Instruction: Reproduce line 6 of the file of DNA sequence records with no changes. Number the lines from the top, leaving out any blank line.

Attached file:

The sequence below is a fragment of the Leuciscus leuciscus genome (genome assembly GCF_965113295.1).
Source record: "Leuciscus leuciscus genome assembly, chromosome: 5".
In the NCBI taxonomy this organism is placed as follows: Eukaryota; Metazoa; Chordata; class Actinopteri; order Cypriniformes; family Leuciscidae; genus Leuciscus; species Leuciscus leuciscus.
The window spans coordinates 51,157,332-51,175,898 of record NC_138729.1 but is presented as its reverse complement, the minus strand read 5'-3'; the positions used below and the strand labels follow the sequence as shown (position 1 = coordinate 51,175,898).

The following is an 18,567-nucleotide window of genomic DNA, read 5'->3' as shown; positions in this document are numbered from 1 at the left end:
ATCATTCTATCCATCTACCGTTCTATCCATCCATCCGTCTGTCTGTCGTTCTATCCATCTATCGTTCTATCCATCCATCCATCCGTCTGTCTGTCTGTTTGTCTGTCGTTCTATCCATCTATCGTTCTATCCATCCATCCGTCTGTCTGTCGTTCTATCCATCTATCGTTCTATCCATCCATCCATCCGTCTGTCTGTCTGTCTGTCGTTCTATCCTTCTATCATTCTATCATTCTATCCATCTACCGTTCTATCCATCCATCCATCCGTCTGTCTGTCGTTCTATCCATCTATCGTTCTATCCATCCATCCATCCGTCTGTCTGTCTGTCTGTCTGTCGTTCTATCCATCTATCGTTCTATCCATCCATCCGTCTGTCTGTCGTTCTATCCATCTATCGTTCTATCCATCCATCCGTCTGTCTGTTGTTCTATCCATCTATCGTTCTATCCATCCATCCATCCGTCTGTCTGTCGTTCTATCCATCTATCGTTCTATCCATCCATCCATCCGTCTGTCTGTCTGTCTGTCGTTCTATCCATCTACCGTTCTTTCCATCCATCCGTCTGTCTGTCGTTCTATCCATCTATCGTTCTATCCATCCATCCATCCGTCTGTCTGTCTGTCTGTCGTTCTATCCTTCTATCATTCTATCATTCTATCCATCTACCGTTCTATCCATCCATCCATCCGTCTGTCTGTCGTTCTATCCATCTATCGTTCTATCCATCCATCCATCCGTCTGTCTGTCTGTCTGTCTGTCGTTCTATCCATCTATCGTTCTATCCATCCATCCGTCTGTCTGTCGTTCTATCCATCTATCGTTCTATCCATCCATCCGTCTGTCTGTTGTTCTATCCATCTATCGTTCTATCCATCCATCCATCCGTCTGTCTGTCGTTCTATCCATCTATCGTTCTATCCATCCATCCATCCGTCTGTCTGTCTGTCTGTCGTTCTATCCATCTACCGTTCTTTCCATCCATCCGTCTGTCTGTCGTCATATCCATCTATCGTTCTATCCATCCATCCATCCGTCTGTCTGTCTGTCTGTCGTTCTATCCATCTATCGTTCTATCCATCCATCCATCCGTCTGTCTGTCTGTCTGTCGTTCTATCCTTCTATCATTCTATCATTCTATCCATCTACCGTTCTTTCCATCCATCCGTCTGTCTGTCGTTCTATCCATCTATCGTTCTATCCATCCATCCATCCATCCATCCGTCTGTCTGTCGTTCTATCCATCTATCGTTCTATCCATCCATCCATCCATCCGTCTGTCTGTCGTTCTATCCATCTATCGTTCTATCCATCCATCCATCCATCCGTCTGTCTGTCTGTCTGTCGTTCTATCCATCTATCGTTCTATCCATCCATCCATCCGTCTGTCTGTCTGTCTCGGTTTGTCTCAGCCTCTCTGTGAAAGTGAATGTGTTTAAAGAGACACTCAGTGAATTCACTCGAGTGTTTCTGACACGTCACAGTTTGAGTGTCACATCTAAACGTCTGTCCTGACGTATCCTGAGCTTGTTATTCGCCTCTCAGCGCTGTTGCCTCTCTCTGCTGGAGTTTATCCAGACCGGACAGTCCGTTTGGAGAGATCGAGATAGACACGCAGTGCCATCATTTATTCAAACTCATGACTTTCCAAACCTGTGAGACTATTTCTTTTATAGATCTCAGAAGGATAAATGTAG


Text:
ATCATTCTATCCATCTACCGTTCTATCCATCCATCCGTCTGTCTGTCGTTCTATCCATCTATCGTTCTATCCATCCATCCATCCGTCTGTCTGTCTGTTTGTCTGTCGTTCTATCCATCTATCGTTCTATCCATCCATCCGTCTGTCTGTCGTTCTATCCATCTATCGTTCTATCCATCCATCCATCCGTCTGTCTGTCTGTCTGTCGTTCTATCCTTCTATCATTCTATCATTCTATCCATCTACCGTTCTATCCATCCATCCATCCGTCTGTCTGTCGTTCTATCCATCTATCGTTCTATCCATCCATCCATCCGTCTGTCTGTCTGTCTGTCTGTCGTTCTATCCATCTATCGTTCTATCCATCCATCCGTCTGTCTGTCGTTCTATCCATCTATCGTTCTATCCATCCATCCGTCTGTCTGTTGTTCTATCCATCTATCGTTCTATCCATCCATCCATCCGTCTGTCTGTCGTTCTATCCATCTATCGTTCTATCCATCCATCCATCCGTCTGTCTGTCTGTCTGTCGTTCTATCCATCTACCGTTCTTTCCATCCATCCGTCTGTCTGTCGTTCTATCCATCTATCGTTCTATCCATCCATCCATCCGTCTGTCTGTCTGTCTGTCGTTCTATCCTTCTATCATTCTATCATTCTATCCATCTACCGTTCTATCCATCCATCCATCCGTCTGTCTGTCGTTCTATCCATCTATCGTTCTATCCATCCATCCATCCGTCTGTCTGTCTGTCTGTCTGTCGTTCTATCCATCTATCGTTCTATCCATCCATCCGTCTGTCTGTCGTTCTATCCATCTATCGTTCTATCCATCCATCCGTCTGTCTGTTGTTCTATCCATCTATCGTTCTATCCATCCATCCATCCGTCTGTCTGTCGTTCTATCCATCTATCGTTCTATCCATCCATCCATCCGTCTGTCTGTCTGTCTGTCGTTCTATCCATCTACCGTTCTTTCCATCCATCCGTCTGTCTGTCGTCATATCCATCTATCGTTCTATCCATCCATCCATCCGTCTGTCTGTCTGTCTGTCGTTCTATCCATCTATCGTTCTATCCATCCATCCATCCGTCTGTCTGTCTGTCTGTCGTTCTATCCTTCTATCATTCTATCATTCTATCCATCTACCGTTCTTTCCATCCATCCGTCTGTCTGTCGTTCTATCCATCTATCGTTCTATCCATCCATCCATCCATCCATCCGTCTGTCTGTCGTTCTATCCATCTATCGTTCTATCCATCCATCCATCCATCCGTCTGTCTGTCGTTCTATCCATCTATCGTTCTATCCATCCATCCATCCATCCGTCTGTCTGTCTGTCTGTCGTTCTATCCATCTATCGTTCTATCCATCCATCCATCCGTCTGTCTGTCTGTCTCGGTTTGTCTCAGCCTCTCTGTGAAAGTGAATGTGTTTAAAGAGACACTCAGTGAATTCACTCGAGTGTTTCTGACACGTCACAGTTTGAGTGTCACATCTAAACGTCTGTCCTGACGTATCCTGAGCTTGTTATTCGCCTCTCAGCGCTGTTGCCTCTCTCTGCTGGAGTTTATCCAGACCGGACAGTCCGTTTGGAGAGATCGAGATAGACACGCAGTGCCATCATTTATTCAAACTCATGACTTTCCAAACCTGTGAGACTATTTCTTTTATAGATCTCAGAAGGATAAATGTAG